19815 Bay Branch Rd
Andalusia, Alabama 36420
(334) 222-2523
HELPLINE: 1-877-530-0002



SCAMHC is an approved Mental Health site for the National Health Service Corps Loan Repayment program.  Find out the program details and see if you qualify by visiting: http://nhsc.hrsa.gov/

SCAMHC is an Equal Opportunity Provider and Employer and maintains a Drug-Free Workplace.

SCAMHC serves all individuals regardless of inability to pay. Discounts for essential services are offered based on family size and income. For more information, contact (334) 222-2523 or our 24/7 Helpline at 1-877-530-0002.



powered by centersite dot net
Basic Information
What is Addiction?What Causes Addiction?How Do You Get Addicted?Signs and Symptoms of AddictionTreatment for AddictionReferencesResourcesFrequentlly Asked Questions about Addiction
TestsLatest NewsQuestions and AnswersVideosLinksBook ReviewsSelf-Help Groups
Related Topics

Anxiety Disorders
Depression: Depression & Related Conditions
Post-Traumatic Stress Disorder

Cannabis-Related Disorders (Marijuana)

A. Tom Horvath, Ph.D., ABPP, Kaushik Misra, Ph.D., Amy K. Epner, Ph.D., and Galen Morgan Cooper, Ph.D. , edited by C. E. Zupanick, Psy.D.

Cannabis (Marijuana) Use Disorder

The diagnostic criteria for a substance use disorder were previously reviewed. These criteria apply to cannabis use disorder.

marijuana plantsThe more commonly used word for cannabis is marijuana. Other names are pot, hash, weed, Buddha grass, dope, ganga, herb, and reefer. Cannabis is a plant that contains tetrahydrocannabinol (THC). THC is the psychoactive ingredient in marijuana. This ingredient makes marijuana an addictive substance. The dried marijuana leaves are smoked. The THC rapidly enters the bloodstream from the lungs producing an immediate "high."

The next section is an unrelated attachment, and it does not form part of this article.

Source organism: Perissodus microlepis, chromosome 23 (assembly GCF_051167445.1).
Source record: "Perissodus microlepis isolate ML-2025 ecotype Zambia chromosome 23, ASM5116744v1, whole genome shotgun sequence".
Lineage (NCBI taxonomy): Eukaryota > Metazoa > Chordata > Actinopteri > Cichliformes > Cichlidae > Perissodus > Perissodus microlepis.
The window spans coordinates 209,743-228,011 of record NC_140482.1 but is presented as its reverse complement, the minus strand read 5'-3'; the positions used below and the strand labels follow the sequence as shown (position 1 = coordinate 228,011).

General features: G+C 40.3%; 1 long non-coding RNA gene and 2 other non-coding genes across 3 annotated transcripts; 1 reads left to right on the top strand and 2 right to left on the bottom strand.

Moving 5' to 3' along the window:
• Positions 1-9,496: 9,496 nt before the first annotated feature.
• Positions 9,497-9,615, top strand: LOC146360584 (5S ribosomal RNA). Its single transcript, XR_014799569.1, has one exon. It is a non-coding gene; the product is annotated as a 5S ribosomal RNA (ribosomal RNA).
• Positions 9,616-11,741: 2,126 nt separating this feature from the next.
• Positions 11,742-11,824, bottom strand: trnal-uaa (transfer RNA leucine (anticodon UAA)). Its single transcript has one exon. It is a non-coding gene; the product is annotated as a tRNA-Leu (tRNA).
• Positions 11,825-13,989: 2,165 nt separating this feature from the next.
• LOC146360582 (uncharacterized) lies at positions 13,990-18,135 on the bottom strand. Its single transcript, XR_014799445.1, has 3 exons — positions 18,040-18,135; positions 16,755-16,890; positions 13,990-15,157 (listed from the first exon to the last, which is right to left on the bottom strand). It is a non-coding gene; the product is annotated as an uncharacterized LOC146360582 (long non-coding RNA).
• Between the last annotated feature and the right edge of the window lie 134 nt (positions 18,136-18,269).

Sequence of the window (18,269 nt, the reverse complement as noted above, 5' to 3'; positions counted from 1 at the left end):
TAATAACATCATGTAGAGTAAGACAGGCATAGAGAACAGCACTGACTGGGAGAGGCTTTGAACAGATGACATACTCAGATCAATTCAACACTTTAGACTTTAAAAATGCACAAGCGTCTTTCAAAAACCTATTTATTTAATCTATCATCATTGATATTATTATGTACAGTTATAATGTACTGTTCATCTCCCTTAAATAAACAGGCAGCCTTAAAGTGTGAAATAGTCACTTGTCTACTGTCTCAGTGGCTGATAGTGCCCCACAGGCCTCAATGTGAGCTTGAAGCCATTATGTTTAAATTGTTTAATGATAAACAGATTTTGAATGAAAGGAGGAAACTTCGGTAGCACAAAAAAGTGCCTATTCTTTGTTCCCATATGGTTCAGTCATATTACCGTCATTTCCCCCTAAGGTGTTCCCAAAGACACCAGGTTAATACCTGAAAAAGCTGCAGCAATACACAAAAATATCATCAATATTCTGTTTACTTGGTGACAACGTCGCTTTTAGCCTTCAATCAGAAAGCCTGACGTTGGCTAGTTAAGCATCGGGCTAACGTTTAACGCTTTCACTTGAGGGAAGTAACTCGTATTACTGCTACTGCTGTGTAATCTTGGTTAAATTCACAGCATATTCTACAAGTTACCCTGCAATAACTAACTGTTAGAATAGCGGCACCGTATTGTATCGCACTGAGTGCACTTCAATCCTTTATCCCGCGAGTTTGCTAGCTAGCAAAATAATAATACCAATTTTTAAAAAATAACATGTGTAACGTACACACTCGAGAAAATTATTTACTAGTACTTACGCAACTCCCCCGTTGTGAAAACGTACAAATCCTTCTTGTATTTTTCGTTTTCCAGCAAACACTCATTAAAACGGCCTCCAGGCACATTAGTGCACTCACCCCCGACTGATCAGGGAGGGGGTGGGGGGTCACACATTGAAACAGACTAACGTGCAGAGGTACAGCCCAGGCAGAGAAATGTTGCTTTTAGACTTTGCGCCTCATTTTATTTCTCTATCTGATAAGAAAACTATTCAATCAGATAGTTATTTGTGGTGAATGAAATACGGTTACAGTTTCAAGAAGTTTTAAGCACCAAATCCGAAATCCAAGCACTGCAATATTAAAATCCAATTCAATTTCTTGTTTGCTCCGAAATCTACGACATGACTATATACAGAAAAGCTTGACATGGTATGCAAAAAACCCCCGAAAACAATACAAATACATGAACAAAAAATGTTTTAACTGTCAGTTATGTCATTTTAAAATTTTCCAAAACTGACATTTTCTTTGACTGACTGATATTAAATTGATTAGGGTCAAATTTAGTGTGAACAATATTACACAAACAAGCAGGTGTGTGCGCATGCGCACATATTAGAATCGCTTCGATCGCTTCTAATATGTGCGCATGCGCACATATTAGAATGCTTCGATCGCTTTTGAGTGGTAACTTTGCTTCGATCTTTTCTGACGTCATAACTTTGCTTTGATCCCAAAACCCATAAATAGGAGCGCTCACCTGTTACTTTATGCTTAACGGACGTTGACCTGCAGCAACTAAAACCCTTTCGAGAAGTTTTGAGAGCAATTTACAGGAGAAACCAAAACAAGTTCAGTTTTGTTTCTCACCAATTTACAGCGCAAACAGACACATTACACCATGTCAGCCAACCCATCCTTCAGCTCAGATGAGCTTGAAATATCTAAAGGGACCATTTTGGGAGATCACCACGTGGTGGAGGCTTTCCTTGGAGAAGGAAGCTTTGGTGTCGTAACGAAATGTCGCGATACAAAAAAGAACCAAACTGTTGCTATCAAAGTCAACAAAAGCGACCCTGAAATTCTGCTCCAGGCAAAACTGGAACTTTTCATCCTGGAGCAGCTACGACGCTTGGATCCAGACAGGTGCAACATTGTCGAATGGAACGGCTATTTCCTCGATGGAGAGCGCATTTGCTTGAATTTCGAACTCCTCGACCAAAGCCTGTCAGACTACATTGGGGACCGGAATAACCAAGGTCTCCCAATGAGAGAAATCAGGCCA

Marijuana is the most commonly used illegal substance. When young adults experiment with drugs, alcohol is usually the first drug they try. Marijuana is a close second.

In the United States, approximately 5% of people age 12 and older meet the criteria for a cannabis use disorder. Cannabis use disorders are more common in males than females. Marijuana interferes with the ability to carry out daily routines. Regular cannabis use is associated with amotivational syndrome (AS). The AS describes a lack of ambition or desire to accomplish anything.

Cannabis addiction develops gradually. The pattern begins with infrequent, occasional use. Gradually this increases to more regular and frequent use. Because marijuana intoxication does not produce many readily observable symptoms, people often smoke marijuana throughout the day. Cannabis use disorder among adults typically involves daily use despite harmful problems. Frequent users of marijuana often use other drugs as well. The most common are nicotine, alcohol, and cocaine.

Marijuana can alleviate the symptoms of some medical disorders. For example, marijuana has reduced side-effects of chemotherapy; weight loss that accompanies AIDS; and chronic pain. However, the medical use of marijuana remains controversial. Public misperception and legal controversies have impeded research progress (Onaivi, 2005).

Cannabis (Marijuana): Withdrawal

If cannabis use is discontinued after prolonged (daily or almost daily) use, over a period of several months, withdrawal may occur. Symptoms include irritability, anxiety, depressed mood, sleep disturbance, and restlessness. At least one physical symptom is required for diagnosis such as fever, chills, tremors, sweating, and abdominal pain.

Effects of Marijuana: Cannabis intoxication

Cannabis (marijuana) intoxication develops rapidly. It usually begins with a feeling of euphoria (a "high"). It then leads to anxiety; a lack of coordination; reduced judgment; memory problems; decreased alertness; and difficulty engaging in social interactions. Because people intoxicated on cannabis have impaired memory, they tend to lose their own train of thought. They cannot follow a conversation very well. Thus, their attempts at conversation can be disjointed and sometimes nonsensical. Cannabis intoxication may also lead to increased appetite (the "munchies"); dry mouth ("cottonmouth"); persistent cough; reduced heart rate; and red, blood-shot eyes.